When you are homeless and can barely clothe your body, you have only your dignity to remind you that you are human.
You are vulnerable – socially, physically, emotionally.
This is the reason for Us being here –
You are alone - socially, physically, emotionally.
When are you are homeless and mentally ill, the world turns its back on you. You do not exist. Period.
This is the reason for Us being here –
Towards Building a Society that CARES
Going back home to the family
As the intervention and therapy process progresses, the clients we work with begin to slowly recover their cognitive faculties, in particular their memory. Eventually they may remember their names, their family member’s names, their home addresses and other identification details. With the help of the Kolkata Police, all attempts are made to locate their families.
Of the approximate 2000 homeless persons with mental illness whose lives and health that Iswar Sankalpa has intervened in, till date we have managed to restore 177 different individuals. Of the 177 individuals restored, their religious backgrounds have been as follows: Hindu – 144, Muslim – 31, Christian – 2. [Figures till September 2013]
Due to the fallibility in the nature of mental illness, often an individual can travel hundreds, if not thousands of kilometres, away from their homes and families. They become lost in lands, wandering from one literal state to another state for years on end. With no means of verbal communication and understanding, they stay lost and invisible with no respite of home in sight. Iswar Sankalpa, till date, has come across homeless and psycho-socially disabled clients from the majority of the states and territories of India, as well as others from even our neighbouring countries such as Bangladesh and Nepal.
In terms of repatriation, the organisation, which must be remembered is based in the state of West Bengal, has managed cases of repatriations to 12 separate states. The breakdown is as follows (number repatriated in brackets): Assam (7), Andhra Pradesh (4), Bihar (12), Chattisgarh (1), Jharkhand (3), Madhya Pradesh (8), Maharashtra (4), Odhisha (4), Tamil Nadu (1), Tripura (1), Uttar Pradesh (1), and West Bengal (108).
The Process: Ensuring Smooth Transitions
Family repatriations are an endeavour that has been identified as a crucial undertaking by Iswar Sankalpa. It is a slow and time consuming process. Nonetheless, witnessing a family come together, reaccepting another lost being back into their lives, is a beautiful moment. However, one cannot simply leave this moment at that, this moment now extends into both the individual’s as well as the family’s future. This moment of repatriation is now a process of reintegration into a new life, impacting both family and the person concerned.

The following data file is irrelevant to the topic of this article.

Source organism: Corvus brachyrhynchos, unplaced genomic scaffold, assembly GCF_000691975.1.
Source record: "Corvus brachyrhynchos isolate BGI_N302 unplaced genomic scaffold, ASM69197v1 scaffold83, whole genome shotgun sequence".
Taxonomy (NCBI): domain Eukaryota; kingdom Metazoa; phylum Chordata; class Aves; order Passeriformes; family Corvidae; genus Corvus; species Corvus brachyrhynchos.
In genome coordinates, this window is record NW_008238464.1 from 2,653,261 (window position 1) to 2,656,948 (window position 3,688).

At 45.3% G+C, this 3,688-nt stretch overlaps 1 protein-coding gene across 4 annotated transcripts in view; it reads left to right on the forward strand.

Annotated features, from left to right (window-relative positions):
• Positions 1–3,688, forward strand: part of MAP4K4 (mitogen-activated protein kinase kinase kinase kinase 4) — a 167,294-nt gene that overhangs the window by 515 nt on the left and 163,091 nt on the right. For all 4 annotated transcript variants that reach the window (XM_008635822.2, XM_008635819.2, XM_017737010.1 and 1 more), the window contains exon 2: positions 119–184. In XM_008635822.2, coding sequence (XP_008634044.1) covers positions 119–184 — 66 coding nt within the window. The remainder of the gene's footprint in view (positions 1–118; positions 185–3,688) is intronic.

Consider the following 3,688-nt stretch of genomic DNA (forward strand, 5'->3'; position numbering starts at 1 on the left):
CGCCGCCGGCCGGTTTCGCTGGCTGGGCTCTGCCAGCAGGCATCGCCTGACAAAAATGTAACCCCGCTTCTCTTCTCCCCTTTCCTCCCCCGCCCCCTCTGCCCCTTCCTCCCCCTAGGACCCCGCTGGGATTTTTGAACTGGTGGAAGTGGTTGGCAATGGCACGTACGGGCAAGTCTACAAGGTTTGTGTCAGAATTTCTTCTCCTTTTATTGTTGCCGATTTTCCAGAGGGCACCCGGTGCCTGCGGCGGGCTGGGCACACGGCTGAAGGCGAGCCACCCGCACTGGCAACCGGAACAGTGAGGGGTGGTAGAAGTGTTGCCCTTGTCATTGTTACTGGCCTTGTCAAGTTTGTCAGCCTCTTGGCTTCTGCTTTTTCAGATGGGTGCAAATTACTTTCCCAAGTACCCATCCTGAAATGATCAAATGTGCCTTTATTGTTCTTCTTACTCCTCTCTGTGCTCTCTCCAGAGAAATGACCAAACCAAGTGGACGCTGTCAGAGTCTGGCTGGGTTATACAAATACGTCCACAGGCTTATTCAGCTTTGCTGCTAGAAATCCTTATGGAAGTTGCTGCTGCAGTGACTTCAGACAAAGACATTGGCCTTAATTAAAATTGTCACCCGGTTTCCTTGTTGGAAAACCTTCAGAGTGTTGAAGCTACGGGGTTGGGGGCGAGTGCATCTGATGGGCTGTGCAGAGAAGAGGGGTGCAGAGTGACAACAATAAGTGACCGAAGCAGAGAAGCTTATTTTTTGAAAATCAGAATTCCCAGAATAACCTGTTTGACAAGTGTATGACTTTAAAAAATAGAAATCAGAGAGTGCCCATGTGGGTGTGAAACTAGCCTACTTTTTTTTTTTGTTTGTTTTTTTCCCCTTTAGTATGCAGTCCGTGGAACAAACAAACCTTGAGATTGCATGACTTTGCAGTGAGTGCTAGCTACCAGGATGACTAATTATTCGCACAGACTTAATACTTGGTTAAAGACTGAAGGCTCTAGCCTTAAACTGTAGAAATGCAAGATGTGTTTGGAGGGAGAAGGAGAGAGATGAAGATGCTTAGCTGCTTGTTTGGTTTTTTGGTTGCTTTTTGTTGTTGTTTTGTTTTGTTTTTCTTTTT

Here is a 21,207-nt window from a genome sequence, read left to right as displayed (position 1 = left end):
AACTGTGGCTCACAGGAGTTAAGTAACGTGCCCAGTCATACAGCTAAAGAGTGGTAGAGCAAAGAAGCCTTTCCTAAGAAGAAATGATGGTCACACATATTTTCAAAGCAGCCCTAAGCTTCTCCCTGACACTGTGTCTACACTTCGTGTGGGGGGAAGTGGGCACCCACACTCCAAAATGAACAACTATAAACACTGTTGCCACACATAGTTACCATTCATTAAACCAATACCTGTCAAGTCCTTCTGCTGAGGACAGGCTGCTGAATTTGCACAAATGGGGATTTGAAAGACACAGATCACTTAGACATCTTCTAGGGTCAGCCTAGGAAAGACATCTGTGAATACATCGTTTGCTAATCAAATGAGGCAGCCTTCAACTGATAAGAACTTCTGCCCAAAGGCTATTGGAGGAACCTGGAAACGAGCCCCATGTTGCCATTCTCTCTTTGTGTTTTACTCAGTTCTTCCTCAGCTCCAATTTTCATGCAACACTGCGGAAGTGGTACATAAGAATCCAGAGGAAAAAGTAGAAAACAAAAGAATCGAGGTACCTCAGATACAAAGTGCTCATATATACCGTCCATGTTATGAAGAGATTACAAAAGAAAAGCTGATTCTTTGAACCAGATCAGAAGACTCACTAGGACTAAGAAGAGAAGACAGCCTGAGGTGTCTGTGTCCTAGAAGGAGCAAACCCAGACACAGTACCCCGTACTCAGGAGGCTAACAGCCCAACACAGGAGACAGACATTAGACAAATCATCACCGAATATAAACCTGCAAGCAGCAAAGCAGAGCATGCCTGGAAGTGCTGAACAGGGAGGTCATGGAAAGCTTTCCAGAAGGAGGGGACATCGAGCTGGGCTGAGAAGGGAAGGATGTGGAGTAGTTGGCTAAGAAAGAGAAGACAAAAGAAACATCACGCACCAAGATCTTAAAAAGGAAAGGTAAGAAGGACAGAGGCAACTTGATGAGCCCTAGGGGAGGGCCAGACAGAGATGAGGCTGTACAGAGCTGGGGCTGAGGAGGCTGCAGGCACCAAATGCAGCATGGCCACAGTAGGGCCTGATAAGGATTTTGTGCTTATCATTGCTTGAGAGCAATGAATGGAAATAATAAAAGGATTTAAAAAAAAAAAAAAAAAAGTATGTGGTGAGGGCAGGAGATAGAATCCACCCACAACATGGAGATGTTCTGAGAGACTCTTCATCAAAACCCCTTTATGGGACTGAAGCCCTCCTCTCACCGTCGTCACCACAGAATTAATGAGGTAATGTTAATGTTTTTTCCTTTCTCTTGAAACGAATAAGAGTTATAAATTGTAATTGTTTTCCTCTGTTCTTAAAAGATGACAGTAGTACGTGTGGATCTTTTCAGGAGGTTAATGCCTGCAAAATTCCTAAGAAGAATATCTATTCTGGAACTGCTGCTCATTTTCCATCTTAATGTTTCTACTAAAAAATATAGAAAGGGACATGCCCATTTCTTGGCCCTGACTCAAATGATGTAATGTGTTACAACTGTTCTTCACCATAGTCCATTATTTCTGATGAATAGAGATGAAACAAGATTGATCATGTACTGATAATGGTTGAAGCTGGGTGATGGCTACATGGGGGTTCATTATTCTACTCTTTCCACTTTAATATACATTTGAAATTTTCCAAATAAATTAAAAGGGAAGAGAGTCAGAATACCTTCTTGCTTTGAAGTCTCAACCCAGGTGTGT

A crucial thing to remember in the repatriation process is the individual himself/herself. Although now part of a family system, this person will still require medication, treatment and care to remain stable and not relapse back into their mental illness. It is critical to realise that this extra care and supervision required by the family may be difficult to achieve in reality, whether simply because there is now yet another mouth to feed in an already impoverished family situation, or because mental illness is still stigmatised and not fully understood nor accepted.
Iswar Sankalpa attempts to make this transition back into the family as smooth as possible, with as less disruptions and chances for rejection. While under the care of Iswar Sankalpa, the organisation provides training opportunities for the individual concerned. These include basic life skill training, communication and functional literacy training, vocational and occupational therapy and training, etc. The purpose behind these habilitative efforts is to eventually provide these individuals with skills and opportunities for earning a livelihood and sustainable living.
In addition to this, Iswar Sankalpa not only tries to provide for the immediate medication costs of treatment post repatriation, but also tries to connect the client to government hospitals or local health centres for long-term future medication provisions. The more enabled and self-sufficient the recovering person is, less the likelihood of him/her becoming a burden to the family, and the less likely the individual is to relapse back into their mental illness and possibly become homeless again.
Iswar Sankalpa has also through some financial support, provided for incentives for the repatriated clients’ families in terms of providing support and care (through medicines, helping to fund visits to Iswar Sankalpa for check-ups and so on). It is hoped that through this new incentive-based system the individual and their family would continue their relationship with Iswar Sankalpa, and regularly return to the organisation for their follow-up checkups and continue participating in our post-repatriation care and treatment program.
In programs such as these where the quantity and quality of resources – both human and otherwise – are constantly being contested and remodelled, it is of critical need to ensure the upkeep of the resource pool. As such challenges are certainly expected to be encountered, especially when it comes to developing a more sustainable, systematic and all-encompassing restoration care delivery model. As of this moment, Iswar Sankalpa is currently in the process of seeking significant and appropriate sources of funding to further this aim as soon as possible within the near future.